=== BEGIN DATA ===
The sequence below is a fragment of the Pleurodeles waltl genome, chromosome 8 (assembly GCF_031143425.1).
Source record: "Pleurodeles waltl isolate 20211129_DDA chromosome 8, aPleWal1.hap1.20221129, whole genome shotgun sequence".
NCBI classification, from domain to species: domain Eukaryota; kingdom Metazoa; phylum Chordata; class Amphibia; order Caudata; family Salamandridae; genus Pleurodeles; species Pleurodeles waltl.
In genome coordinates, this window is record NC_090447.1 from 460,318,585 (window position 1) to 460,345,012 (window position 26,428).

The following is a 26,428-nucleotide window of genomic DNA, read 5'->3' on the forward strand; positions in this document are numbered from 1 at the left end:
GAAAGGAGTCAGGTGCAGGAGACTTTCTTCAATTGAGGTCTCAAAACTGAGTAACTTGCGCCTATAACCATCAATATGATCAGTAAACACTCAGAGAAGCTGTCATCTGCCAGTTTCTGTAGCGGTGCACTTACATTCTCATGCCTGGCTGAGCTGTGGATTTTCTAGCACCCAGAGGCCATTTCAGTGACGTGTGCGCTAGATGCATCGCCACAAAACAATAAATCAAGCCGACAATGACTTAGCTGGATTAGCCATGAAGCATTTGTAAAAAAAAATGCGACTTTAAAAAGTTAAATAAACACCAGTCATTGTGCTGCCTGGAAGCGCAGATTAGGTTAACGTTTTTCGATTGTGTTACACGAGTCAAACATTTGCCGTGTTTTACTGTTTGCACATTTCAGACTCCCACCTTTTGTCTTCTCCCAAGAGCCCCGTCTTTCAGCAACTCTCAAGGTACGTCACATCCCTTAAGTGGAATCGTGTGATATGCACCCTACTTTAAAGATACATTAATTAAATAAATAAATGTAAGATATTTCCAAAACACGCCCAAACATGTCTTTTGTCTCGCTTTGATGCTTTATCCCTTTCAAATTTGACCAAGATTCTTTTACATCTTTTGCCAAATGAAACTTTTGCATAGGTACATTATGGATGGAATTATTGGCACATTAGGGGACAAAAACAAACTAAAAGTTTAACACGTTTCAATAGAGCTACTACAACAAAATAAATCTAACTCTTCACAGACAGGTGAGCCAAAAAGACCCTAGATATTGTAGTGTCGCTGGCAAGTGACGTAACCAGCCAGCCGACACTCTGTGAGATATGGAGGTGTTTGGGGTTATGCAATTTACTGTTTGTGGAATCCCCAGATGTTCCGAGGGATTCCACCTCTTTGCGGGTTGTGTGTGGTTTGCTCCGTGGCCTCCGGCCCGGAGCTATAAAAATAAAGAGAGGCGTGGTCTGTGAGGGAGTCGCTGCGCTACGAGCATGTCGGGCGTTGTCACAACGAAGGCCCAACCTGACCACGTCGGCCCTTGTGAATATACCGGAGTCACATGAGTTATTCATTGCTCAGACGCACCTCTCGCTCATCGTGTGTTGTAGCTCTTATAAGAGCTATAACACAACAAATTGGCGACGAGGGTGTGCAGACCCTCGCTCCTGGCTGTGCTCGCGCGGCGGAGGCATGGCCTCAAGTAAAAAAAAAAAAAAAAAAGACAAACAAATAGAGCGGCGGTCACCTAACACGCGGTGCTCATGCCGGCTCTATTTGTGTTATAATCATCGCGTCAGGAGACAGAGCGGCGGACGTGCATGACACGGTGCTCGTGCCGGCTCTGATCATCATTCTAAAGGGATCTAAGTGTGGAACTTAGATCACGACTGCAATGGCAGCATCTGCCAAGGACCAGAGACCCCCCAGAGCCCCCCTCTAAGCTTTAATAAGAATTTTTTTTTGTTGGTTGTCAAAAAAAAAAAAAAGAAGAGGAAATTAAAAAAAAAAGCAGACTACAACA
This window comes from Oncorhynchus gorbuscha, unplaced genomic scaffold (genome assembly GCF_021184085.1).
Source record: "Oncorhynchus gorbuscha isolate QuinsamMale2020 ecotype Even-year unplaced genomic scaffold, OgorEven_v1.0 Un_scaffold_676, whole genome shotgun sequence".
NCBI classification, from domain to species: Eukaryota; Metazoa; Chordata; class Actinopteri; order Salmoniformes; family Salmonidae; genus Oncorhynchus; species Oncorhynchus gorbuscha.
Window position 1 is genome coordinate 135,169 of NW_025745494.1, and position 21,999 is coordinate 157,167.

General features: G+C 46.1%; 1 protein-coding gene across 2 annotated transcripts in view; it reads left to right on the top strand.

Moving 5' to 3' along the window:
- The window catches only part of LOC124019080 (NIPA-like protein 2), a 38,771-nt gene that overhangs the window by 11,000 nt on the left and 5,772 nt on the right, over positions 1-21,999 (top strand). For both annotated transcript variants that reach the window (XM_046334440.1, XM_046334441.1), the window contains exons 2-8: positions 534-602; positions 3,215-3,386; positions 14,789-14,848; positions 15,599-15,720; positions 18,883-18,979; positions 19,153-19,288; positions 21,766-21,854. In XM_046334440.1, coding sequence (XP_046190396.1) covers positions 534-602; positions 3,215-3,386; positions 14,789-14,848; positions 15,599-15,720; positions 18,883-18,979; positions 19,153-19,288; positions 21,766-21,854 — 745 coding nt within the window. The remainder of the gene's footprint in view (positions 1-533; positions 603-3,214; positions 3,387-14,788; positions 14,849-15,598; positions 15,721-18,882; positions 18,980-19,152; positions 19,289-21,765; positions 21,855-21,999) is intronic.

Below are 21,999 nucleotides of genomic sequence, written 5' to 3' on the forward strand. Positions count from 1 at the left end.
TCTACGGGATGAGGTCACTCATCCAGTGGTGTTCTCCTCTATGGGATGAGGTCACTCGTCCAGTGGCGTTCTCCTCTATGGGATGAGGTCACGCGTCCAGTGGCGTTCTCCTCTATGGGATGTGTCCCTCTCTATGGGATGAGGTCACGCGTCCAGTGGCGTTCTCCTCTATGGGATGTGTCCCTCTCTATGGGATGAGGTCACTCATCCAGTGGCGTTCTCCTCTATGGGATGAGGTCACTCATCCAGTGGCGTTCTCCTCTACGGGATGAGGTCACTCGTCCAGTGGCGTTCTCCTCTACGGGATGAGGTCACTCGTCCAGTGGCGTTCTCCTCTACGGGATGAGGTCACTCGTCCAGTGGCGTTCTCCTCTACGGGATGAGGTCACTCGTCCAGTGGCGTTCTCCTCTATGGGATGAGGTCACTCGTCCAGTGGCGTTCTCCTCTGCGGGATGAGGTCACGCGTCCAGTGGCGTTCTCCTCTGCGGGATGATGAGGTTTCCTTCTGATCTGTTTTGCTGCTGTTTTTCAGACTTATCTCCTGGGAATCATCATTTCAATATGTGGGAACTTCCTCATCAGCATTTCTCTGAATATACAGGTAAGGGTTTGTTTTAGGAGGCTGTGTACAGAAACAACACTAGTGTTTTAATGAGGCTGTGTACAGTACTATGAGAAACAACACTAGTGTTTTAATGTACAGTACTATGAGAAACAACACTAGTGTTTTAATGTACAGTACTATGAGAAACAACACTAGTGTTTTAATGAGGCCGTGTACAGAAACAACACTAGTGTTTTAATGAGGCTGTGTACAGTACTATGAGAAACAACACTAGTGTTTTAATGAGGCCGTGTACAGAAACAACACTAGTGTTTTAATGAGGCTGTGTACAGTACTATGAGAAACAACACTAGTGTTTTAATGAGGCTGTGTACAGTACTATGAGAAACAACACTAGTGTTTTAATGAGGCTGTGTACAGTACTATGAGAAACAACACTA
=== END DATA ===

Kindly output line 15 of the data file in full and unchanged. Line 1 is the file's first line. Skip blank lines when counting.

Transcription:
TCTACGGGATGAGGTCACTCATCCAGTGGTGTTCTCCTCTATGGGATGAGGTCACTCGTCCAGTGGCGTTCTCCTCTATGGGATGAGGTCACGCGTCCAGTGGCGTTCTCCTCTATGGGATGTGTCCCTCTCTATGGGATGAGGTCACGCGTCCAGTGGCGTTCTCCTCTATGGGATGTGTCCCTCTCTATGGGATGAGGTCACTCATCCAGTGGCGTTCTCCTCTATGGGATGAGGTCACTCATCCAGTGGCGTTCTCCTCTACGGGATGAGGTCACTCGTCCAGTGGCGTTCTCCTCTACGGGATGAGGTCACTCGTCCAGTGGCGTTCTCCTCTACGGGATGAGGTCACTCGTCCAGTGGCGTTCTCCTCTACGGGATGAGGTCACTCGTCCAGTGGCGTTCTCCTCTATGGGATGAGGTCACTCGTCCAGTGGCGTTCTCCTCTGCGGGATGAGGTCACGCGTCCAGTGGCGTTCTCCTCTGCGGGATGATGAGGTTTCCTTCTGATCTGTTTTGCTGCTGTTTTTCAGACTTATCTCCTGGGAATCATCATTTCAATATGTGGGAACTTCCTCATCAGCATTTCTCTGAATATACAGGTAAGGGTTTGTTTTAGGAGGCTGTGTACAGAAACAACACTAGTGTTTTAATGAGGCTGTGTACAGTACTATGAGAAACAACACTAGTGTTTTAATGTACAGTACTATGAGAAACAACACTAGTGTTTTAATGTACAGTACTATGAGAAACAACACTAGTGTTTTAATGAGGCCGTGTACAGAAACAACACTAGTGTTTTAATGAGGCTGTGTACAGTACTATGAGAAACAACACTAGTGTTTTAATGAGGCCGTGTACAGAAACAACACTAGTGTTTTAATGAGGCTGTGTACAGTACTATGAGAAACAACACTAGTGTTTTAATGAGGCTGTGTACAGTACTATGAGAAACAACACTAGTGTTTTAATGAGGCTGTGTACAGTACTATGAGAAACAACACTA